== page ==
The descent was solely for the purpose of the subsequent ascent, for the purpose of returning to Israel. [...] when they came to Egypt they were few in number, and by the grace of G-d they multiplied greatly, until they became a large nation. The Rashbam comments: When they reached Egypt, they were no more than seventy, and after the death of that generation, they were fruitful and swarmed. He [Jacob] went down to Egypt according to the divine plan and command, which G-d had already explained to Abraham in the Covenant between the Parts:Know for a surety that your seed will be strangers in a land not theirs, and they will serve them, and they will oppress them for four hundred years (Genesis 15:13). So the Torah enumerates them all, showing that at that time, all were equal to Jacob, all came to Egypt to dwell temporarily, not in order to settle down there. The Midrash expresses this by saying, They were all comparable to Jacob, for all were tzaddikim (Exodus Rabbah 1:1). This is also what Rashi means by commenting: Even though they were enumerated by name during their lifetimes [in Genesis 46:8], they were enumerated once again after their deaths to show [G-d’s] love for them. They were likened to the stars, which G-d leads and enumerates by name, as it says, 'He brings forth their legions by number, He calls each one by name' (Isaiah 40:26). This follows the Midrashic statement that Israel are equivalent to the heavenly legions (Exodus Rabbah 1:3). G-d told Abraham: Look now to the heavens and count the stars … thus shall your seed be (Genesis 15:5) – that is to say, your seed will be like the stars, like the heavenly legions. I have chosen you to be My emissaries, to bring knowledge of HASHEM to the world and to sanctify My Name, to make known that I am omnipotent, the true LORD. Indeed, G-d is sanctified with the appellation G-d of Legions, in the verse Holy, holy, holy, in HASHEM, LORD of Legions (Isaiah 6:3). Moreover, the two words Legions and holy are interconnected: our Redeemer, HASHEM, LORD of Legions is His Name, the Holy One of Israel (Isaiah 47:4). For when it becomes clear that the greatest and mightiest legions in heaven and on earth, including the stars which are infinite in their extent and number, are all the works of G-d, that he controls them and supervises them individually – then He is indeed aggrandized and sanctified. So these heavenly legions indeed “tell of G-d’s glory”– their very existence testifies to His glory. And in just the same way, the nation of Israel was chosen for the same task, and are therefore compared to the stars. Clearly, when they fulfill their role, when they are righteous like Jacob, G-d bestows His love upon them, deriving satisfaction from them and enumerating them all singly, like a father who continuously counts his children and ensures that none are missing. The moral here is that the Torah teaches G-d’s intention in bringing the Children of Israel down to Egypt, and simultaneously makes it clear that they were all tzaddikim, and went down there solely for G-d’s purpose, with no thoughts of abandoning the Land of Israel permanently. [...]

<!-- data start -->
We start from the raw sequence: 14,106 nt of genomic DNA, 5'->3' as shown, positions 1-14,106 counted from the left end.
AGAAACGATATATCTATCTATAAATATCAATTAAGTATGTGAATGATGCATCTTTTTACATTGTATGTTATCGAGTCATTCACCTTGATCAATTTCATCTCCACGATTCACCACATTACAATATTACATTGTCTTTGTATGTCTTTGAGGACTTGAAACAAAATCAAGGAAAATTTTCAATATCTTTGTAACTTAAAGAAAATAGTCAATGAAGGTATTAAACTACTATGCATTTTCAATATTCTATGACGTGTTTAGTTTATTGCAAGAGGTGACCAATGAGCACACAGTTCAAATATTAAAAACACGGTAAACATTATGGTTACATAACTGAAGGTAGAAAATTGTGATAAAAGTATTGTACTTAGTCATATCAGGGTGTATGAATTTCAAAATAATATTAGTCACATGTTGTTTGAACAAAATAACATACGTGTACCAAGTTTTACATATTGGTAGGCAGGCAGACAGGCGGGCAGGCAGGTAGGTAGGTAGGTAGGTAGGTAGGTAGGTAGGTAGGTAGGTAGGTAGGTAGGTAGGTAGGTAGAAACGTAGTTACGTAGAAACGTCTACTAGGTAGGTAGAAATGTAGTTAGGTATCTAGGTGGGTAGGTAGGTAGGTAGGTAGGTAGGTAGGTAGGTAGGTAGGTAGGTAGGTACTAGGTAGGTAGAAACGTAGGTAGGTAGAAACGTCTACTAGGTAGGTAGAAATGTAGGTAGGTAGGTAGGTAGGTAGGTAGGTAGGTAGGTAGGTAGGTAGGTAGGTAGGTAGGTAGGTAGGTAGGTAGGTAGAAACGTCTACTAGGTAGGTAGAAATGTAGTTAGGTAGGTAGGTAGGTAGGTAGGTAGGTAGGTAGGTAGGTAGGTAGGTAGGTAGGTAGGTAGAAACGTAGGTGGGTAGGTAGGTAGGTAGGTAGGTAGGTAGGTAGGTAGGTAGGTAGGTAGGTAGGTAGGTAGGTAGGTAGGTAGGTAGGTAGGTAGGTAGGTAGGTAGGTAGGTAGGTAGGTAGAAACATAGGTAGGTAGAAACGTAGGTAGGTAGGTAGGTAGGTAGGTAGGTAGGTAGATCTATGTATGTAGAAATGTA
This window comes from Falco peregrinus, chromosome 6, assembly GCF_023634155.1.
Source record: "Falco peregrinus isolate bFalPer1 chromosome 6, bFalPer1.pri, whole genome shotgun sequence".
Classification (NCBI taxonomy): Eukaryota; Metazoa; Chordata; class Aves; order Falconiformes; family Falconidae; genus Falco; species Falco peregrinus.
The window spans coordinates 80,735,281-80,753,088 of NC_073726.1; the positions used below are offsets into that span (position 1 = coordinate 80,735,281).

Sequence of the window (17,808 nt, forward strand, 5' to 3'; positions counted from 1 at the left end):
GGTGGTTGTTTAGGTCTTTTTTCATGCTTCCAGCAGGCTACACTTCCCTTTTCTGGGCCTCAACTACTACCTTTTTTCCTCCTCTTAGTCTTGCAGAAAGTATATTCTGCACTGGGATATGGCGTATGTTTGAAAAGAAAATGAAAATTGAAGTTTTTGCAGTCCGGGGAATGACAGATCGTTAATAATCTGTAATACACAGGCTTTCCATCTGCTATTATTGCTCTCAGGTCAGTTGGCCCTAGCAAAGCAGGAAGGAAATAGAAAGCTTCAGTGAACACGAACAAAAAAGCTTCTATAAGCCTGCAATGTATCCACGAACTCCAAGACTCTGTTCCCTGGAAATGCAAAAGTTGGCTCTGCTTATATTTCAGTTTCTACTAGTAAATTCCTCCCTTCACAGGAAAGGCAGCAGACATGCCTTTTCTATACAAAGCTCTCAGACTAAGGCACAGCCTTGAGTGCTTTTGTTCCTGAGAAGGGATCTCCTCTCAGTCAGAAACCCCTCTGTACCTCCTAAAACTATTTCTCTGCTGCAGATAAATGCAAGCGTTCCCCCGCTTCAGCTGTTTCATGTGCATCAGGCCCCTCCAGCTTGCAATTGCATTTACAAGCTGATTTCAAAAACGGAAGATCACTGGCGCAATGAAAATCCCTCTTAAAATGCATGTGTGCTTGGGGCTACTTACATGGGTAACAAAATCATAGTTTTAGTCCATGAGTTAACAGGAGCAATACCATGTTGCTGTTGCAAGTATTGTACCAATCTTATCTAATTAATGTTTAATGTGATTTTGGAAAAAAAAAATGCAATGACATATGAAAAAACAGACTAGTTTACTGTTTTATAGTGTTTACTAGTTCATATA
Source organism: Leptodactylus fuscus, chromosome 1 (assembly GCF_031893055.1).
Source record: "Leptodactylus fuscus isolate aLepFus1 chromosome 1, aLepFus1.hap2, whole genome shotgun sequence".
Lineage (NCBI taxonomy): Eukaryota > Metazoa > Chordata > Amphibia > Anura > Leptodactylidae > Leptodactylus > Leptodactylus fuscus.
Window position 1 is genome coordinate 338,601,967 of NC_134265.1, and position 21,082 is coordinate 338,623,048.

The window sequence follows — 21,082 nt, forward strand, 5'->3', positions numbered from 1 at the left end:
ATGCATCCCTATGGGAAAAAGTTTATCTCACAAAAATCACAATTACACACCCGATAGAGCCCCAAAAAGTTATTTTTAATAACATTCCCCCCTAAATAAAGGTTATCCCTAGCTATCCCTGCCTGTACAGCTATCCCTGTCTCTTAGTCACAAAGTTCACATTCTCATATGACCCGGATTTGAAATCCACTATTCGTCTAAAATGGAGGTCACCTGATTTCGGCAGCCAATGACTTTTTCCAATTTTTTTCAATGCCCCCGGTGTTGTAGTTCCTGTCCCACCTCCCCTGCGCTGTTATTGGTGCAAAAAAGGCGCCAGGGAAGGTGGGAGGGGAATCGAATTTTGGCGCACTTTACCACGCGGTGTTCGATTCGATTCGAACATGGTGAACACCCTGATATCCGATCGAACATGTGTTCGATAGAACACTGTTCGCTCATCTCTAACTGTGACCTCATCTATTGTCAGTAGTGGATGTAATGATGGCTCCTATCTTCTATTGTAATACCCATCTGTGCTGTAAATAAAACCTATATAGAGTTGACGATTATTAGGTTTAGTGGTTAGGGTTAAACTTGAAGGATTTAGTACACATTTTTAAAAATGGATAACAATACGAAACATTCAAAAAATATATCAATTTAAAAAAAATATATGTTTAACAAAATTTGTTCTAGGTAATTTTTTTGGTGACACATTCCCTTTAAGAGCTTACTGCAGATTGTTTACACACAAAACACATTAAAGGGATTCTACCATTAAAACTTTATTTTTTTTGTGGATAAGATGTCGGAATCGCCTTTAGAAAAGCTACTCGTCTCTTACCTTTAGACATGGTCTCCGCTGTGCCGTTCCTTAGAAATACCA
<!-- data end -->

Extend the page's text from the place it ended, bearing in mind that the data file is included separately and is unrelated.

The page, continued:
But in any event, the Israelites’ regression that would begin after the death of Jacob and his sons was already hinted at in the Book of Genesis: And Israel dwelt in the land of Egypt, in the land of Goshen, and they seized it, and they were fruitful and multiplied greatly (Genesis 47:27). The Kli Yakar comments: This entire verse levels an accusation at the Children of Israel. For G-d decreed that “your seed will be a stranger” (Genesis 15:13), but they sought to be permanent residents.…So firmly entrenched did they become there that they did not want to leave Egypt, to the extent that G-d had to bring them out with a mighty hand; and those who did not want to leave, died in the three days of the darkness. Know that the first exile and redemption are the paradigm for the final exile and redemption. Just as in that first redemption, G-d put an end to the exile against the Jews’ will, and those who stubbornly persisted in remaining there perished, so too will be – G-d forbid! – in this final redemption of our era, whose first stages we are living through now. For G-d will not suffer the contempt for His treasured Land and the continuation of the exile, which epitomizes chillul HASHEM and impurity, simultaneously with the rise of a Jewish state in the Land of Israel, which epitomizes Kiddush HASHEM and purity. [...] G-d does not want us to dwell exile, and will not allow us to. Even if generations may have passed and Jews have lived comfortably in any given country, the day of reckoning will yet come. And the Jew must therefore understand that exile, with all its implications, begins the moment that he finds himself on foreign soil, in a land not his own, regardless of how good his conditions may be at that particular moment. In his Introduction to the Book of Exodus, the Ramban writes: Their descent [to Egypt] was the start of the exile, for then it began. And the exile was completed only on the day when they returned to their place … and when they left Egypt, even though they had left the House of Slavery, they were still exiles, for they were still not in their own land, wandering through the wilderness. The lesson is clear: even had they been emancipated but remained in Egypt, they would still have been in exile.